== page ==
Do you believe in magic? Want to know more about DSRF? We would be happy to give you a tour of our unique facility. Please contact Dawn to set up an individualized or group tour....more
DSRF - Making Dreams Happen
The Down Syndrome Research Foundation is proud to present our brand new promotional video aimed at raising awareness for our organization as well as providing information on our various programs for individuals with developmental disabilities of all ages....more
Waiting for a Snowflake to Land on my Tongue
DSRF Receives Kiwanis Club Grant (2013)
About the MEG
Peering into the Brain
At the DSRF we have a specialized imaging tool that records these small magnetic fields called magnetoencephalography (MEG). The MEG installed at DSRF is a 151-channel whole cortex system manufactured by CTF Systems, Inc. (Canada). The system is placed inside a magnetically shielded room that protects it from the strong environmental fields such as the Earth field, industrial electromagnetic noise, etc. We use the MEG to conduct numerous studies .
How does the MEG work?
The liquid helium vessel has a helmet-shaped bottom and the sensor array inside the vessel follows the shape of the helmet. When a person sits inside, their head is placed in the helmet with the sensors very close to the scalp to allow the detection of the electromagnetic activity of the brain.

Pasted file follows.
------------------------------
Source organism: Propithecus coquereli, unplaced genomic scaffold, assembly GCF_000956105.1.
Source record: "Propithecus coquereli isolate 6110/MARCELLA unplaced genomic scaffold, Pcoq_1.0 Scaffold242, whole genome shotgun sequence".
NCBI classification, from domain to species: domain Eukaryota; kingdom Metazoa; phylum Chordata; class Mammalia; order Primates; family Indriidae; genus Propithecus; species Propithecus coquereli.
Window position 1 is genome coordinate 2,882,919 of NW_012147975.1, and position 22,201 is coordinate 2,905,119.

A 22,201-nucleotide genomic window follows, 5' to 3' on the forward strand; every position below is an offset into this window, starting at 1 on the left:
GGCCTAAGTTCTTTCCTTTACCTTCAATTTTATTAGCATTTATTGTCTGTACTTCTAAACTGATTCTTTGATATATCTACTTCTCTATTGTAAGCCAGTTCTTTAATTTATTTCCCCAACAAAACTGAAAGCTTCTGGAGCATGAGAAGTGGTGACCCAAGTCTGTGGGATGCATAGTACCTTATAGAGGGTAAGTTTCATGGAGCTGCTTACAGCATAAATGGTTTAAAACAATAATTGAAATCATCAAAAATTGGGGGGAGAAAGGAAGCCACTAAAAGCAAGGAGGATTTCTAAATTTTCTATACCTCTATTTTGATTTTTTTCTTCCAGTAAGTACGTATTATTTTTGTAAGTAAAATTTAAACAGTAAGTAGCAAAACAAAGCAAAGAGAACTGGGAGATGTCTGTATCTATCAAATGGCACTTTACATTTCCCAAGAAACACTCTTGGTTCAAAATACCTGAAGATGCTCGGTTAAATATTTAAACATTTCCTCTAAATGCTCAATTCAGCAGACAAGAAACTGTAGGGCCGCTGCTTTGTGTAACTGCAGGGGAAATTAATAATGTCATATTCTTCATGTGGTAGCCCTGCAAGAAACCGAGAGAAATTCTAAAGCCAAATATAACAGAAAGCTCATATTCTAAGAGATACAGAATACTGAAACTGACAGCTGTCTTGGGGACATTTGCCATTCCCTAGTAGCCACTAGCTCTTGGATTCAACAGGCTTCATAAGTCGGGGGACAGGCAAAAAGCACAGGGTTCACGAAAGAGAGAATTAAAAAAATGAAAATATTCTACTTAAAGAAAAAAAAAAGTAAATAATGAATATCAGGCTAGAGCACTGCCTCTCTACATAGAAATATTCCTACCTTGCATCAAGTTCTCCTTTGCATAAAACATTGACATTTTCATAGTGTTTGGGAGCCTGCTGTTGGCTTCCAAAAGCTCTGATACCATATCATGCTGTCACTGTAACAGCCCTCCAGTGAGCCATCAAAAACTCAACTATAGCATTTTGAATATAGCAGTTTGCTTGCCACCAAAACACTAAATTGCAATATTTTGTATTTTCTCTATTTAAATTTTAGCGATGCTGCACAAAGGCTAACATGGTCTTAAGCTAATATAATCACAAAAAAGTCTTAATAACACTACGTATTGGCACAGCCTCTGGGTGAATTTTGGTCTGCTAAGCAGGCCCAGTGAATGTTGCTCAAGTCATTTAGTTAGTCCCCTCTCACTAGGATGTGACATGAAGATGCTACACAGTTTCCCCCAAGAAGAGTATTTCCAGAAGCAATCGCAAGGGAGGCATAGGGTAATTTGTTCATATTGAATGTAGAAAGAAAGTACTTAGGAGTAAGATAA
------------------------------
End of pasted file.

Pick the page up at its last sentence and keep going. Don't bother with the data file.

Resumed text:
MEG is a completely non-invasive technology. It does not involve any physical, electromagnetic or chemical intervention with the subject. The system is just passively “listening” to the natural brain activity. This technology is particularly suited for children and other populations who may be more sensitive to noise and small confined spaces.
What happens once the information from the brain has been collected?
Looking at this data we can get some basic information about the signals and how these signals change with different conditions. For example this image shows 3 examples displaying the signals when a person is sitting quietly with their eyes closed (A), eyes open (B) and when they are looking at an image on the computer screen (C). The qualitative differences in the rhythms of the brain under the different conditions are quite apparent in these plots.
Once we have looked at these plots we use sophisticated signal processing methods to estimate the location of the activity within the brain. This is referred to as the inverse problem. The main issue is that the inverse problem does not have a unique solution. In other words there are many, many possible solutions to where the activity is located in the brain. Our signal processing scientists use various models and techniques that are based to find the best solution. These models are based on specific assumptions that are made about the shape of the head, knowledge about neurophysiology, etc.
Once the locations of brain activity are determined, we then look at the relationship between different locations and the timing of this activity. Below is a figure that shows the areas of activation during a motor task involving pressing a button with the index finger. The top plot shows the average from a group of typically developing adults; the bottom plot shows the average from a group of adults with Down syndrome. Differences and similarities in the active areas of the brain between the two groups can be clearly seen.